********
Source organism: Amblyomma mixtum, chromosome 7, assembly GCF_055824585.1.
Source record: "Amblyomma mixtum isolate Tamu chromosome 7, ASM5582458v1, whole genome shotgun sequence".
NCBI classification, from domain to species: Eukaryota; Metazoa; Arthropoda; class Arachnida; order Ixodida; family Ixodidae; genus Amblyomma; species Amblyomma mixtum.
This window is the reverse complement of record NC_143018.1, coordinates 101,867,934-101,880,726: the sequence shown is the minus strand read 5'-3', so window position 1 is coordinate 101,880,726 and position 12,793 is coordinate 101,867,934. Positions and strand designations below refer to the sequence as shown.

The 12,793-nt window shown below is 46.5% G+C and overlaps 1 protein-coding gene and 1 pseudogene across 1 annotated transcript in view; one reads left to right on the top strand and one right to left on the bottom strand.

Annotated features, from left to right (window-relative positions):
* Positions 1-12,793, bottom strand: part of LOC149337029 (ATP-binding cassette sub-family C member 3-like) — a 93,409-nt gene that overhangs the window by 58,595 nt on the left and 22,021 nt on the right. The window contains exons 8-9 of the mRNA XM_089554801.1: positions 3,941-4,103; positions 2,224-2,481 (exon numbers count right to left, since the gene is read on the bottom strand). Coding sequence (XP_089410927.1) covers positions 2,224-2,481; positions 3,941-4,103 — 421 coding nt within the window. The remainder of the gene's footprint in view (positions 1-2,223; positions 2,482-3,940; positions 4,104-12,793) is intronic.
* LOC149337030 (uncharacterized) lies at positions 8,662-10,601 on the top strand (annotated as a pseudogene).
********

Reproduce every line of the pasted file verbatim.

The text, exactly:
Source organism: Amblyomma mixtum, chromosome 7, assembly GCF_055824585.1.
Source record: "Amblyomma mixtum isolate Tamu chromosome 7, ASM5582458v1, whole genome shotgun sequence".
NCBI classification, from domain to species: Eukaryota; Metazoa; Arthropoda; class Arachnida; order Ixodida; family Ixodidae; genus Amblyomma; species Amblyomma mixtum.
This window is the reverse complement of record NC_143018.1, coordinates 101,867,934-101,880,726: the sequence shown is the minus strand read 5'-3', so window position 1 is coordinate 101,880,726 and position 12,793 is coordinate 101,867,934. Positions and strand designations below refer to the sequence as shown.

The 12,793-nt window shown below is 46.5% G+C and overlaps 1 protein-coding gene and 1 pseudogene across 1 annotated transcript in view; one reads left to right on the top strand and one right to left on the bottom strand.

Annotated features, from left to right (window-relative positions):
* Positions 1-12,793, bottom strand: part of LOC149337029 (ATP-binding cassette sub-family C member 3-like) — a 93,409-nt gene that overhangs the window by 58,595 nt on the left and 22,021 nt on the right. The window contains exons 8-9 of the mRNA XM_089554801.1: positions 3,941-4,103; positions 2,224-2,481 (exon numbers count right to left, since the gene is read on the bottom strand). Coding sequence (XP_089410927.1) covers positions 2,224-2,481; positions 3,941-4,103 — 421 coding nt within the window. The remainder of the gene's footprint in view (positions 1-2,223; positions 2,482-3,940; positions 4,104-12,793) is intronic.
* LOC149337030 (uncharacterized) lies at positions 8,662-10,601 on the top strand (annotated as a pseudogene).